Among the more bizarre developments of the campaign for the 2016 Republican presidential nomination is Donald Trump's apparent popularity among evangelicals. Several polls show Trump garnering a plurality — though not a majority — of evangelical votes.
Pundits, religious and otherwise, have been shaking their heads about this. Some evangelicals claim the polling is faulty — because it has to be! Devoted Christians, the thinking goes, shouldn't embrace a thrice-wed blustery billionaire who, until very recently, supported abortion rights. How, after all, can Trump's race-baiting rhetoric about immigration be reconciled with biblical injunctions to welcome the stranger?
In one of the more amusing commentaries, Russell Moore of the Southern Baptist Convention claimed that evangelicals had suddenly abandoned biblical values in their fondness for Trump. "To back Mr. Trump," Moore wrote in the New York Times, "these voters must repudiate everything they believe."
Moore's lament that evangelicals have forsaken "the conservation of moral principles and a just society" in their love affair with Trump may be good theater, but it's colossally bad history. The evangelical repudiation of the faith for a mess of political pottage is not a recent phenomenon. It can be traced at least as far back as the 1980 presidential election, when evangelicals deserted Jimmy Carter, one of their own, for Ronald Reagan.
Whereas Carter advocated racial and sexual equality, cornerstones of a "just society" and articles of faith for 19th century evangelicals, Reagan opposed the Civil Rights Act, the Voting Rights Act and the proposed Equal Rights Amendment. Reagan opened his 1980 general election campaign in, of all places, Philadelphia, Miss., the site of the brutal slayings of three civil rights workers by the Ku Klux Klan 16 summers earlier. In his speech at the Neshoba County Fair on Aug. 3, Reagan proclaimed his support for "states rights," coded language employed by a generation of Southern segregationists.
Carter, who painstakingly brokered the Camp David accords, moved American foreign policy away from the reflexive dualism of the Cold War toward an emphasis on human rights, and he understood that if the United States was to have any meaningful relationship with Latin America, the Panama Canal treaty must be renegotiated. Although he restored the defense spending cuts enacted by his Republican predecessors, Carter believed that the most effective military weapon was the one never deployed. He remains proud of the fact that no soldier died in combat during his presidency.
Regarded by many conservationists as the greatest environmental president ever, Carter also understood nature as God's creation and worked to protect it. Reagan, on the other hand, appointed James Watt as secretary of the interior; Watt favored development over conservation and was unremittingly hostile to the protection of the environment.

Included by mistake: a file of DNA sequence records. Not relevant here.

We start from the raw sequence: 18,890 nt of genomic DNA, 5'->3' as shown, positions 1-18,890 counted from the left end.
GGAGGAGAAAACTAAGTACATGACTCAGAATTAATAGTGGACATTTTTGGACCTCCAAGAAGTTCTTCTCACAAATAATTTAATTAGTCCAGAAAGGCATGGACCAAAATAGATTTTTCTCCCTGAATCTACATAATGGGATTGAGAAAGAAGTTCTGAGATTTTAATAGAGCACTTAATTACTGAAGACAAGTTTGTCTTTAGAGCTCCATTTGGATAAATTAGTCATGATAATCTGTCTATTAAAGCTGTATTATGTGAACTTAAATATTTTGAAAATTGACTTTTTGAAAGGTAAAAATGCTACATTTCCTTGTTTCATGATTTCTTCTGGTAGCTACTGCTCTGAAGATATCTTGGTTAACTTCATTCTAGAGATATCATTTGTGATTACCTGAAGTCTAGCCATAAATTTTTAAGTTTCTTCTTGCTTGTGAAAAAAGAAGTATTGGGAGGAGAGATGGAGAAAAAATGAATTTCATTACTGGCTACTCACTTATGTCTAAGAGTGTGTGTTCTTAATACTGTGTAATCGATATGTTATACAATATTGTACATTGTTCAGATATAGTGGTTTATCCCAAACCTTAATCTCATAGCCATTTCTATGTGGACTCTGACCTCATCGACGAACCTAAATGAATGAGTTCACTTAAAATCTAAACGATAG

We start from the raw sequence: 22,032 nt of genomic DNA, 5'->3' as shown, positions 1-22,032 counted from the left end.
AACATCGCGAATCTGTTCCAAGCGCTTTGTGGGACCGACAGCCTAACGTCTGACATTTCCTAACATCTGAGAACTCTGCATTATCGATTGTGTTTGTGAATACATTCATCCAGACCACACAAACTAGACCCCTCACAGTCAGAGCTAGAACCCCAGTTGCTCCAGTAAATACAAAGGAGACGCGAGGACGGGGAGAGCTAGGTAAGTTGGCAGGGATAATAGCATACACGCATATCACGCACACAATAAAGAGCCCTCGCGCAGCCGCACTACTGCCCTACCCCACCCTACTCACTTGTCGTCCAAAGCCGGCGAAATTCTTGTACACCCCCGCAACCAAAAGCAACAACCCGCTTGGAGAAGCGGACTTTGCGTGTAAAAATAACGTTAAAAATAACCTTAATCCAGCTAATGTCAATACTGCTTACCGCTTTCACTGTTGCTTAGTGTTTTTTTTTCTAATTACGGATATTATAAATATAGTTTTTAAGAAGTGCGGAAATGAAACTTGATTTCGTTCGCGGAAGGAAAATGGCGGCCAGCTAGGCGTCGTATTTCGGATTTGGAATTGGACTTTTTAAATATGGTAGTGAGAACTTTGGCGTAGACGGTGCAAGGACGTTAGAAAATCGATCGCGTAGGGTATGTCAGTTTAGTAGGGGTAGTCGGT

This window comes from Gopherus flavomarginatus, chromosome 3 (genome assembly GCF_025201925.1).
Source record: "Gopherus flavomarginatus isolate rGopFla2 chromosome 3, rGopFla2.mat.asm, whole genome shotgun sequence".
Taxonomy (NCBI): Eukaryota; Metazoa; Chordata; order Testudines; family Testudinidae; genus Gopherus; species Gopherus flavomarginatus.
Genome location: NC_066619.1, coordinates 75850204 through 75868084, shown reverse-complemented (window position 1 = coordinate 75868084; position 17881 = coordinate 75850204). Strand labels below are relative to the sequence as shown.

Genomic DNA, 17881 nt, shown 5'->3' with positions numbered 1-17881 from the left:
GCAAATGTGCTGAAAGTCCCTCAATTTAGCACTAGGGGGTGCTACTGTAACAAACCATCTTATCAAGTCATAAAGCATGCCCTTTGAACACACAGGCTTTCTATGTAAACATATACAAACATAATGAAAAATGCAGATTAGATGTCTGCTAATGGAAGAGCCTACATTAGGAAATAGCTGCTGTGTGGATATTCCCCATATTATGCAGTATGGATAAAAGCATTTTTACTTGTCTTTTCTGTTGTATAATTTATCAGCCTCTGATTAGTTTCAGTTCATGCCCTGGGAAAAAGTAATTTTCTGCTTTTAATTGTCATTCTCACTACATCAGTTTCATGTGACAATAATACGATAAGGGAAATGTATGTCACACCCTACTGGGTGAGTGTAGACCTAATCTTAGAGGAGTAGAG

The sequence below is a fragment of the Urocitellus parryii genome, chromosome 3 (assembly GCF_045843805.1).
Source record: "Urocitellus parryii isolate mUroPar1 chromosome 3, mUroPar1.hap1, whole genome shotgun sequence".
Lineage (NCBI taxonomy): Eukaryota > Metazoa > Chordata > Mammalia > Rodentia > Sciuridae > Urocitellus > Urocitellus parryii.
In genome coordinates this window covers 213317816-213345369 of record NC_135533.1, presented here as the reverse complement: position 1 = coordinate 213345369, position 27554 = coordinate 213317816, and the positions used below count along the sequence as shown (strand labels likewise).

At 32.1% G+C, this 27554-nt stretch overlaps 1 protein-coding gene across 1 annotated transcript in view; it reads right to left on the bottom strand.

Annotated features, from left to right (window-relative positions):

By the 1980 election, evangelicals had seized on abortion as a pretext for abandoning Carter. As governor and as president, however, Carter had worked very hard, within the confines of the law, to reduce the incidence of abortion; Reagan, while governor of California, signed the most liberal abortion bill in the nation. Although he came around to a so-called pro-life position by 1980, Reagan, as even his apologists acknowledge, made no serious attempt to make good on his promise to outlaw abortion.
Carter was dealt a bad hand — runaway inflation, soaring interest rates, fallout from the Arab oil embargo, the taking of hostages in Iran — and it was a hand that, in some ways, he played badly. Many voters turned on Carter when he sought a second term, but the defection of his fellow evangelicals in favor of an episodic churchgoer whose grasp of the contours of evangelical faith paled next to Carter's remains one of the great puzzles of presidential politics.
Ever since 1980, evangelicals have afforded Republican candidates for president a majority of their votes, although their support for some has been enthusiastic (George W. Bush) and for others (Bob Dole, John McCain and Mitt Romney), a bit more tepid. In some of those contests, notably 1996, 2008 and 2012, the Democratic candidate arguably had a stronger claim on the rudiments of evangelical social ethics than his opponent. But, for politically conservative evangelicals, partisanship trumped both theology and tradition.
What did evangelicals gain by selling their birthright to Ronald Reagan in 1980 and to the Republican Party thereafter? It's a very good question — and one that evangelicals should ponder carefully as they approach yet another election.
Yes, politically conservative evangelicals have indeed neglected the teachings of Jesus and defaulted on the noble legacy of 19th-century evangelicalism, which invariably took the part of those on the margins, including women and minorities. But Trump is not responsible for these lapses. He is simply reaping the benefits of a much earlier defection.
Randall Balmer is a religion professor at Dartmouth College and the author of "Redeemer: The Life of Jimmy Carter."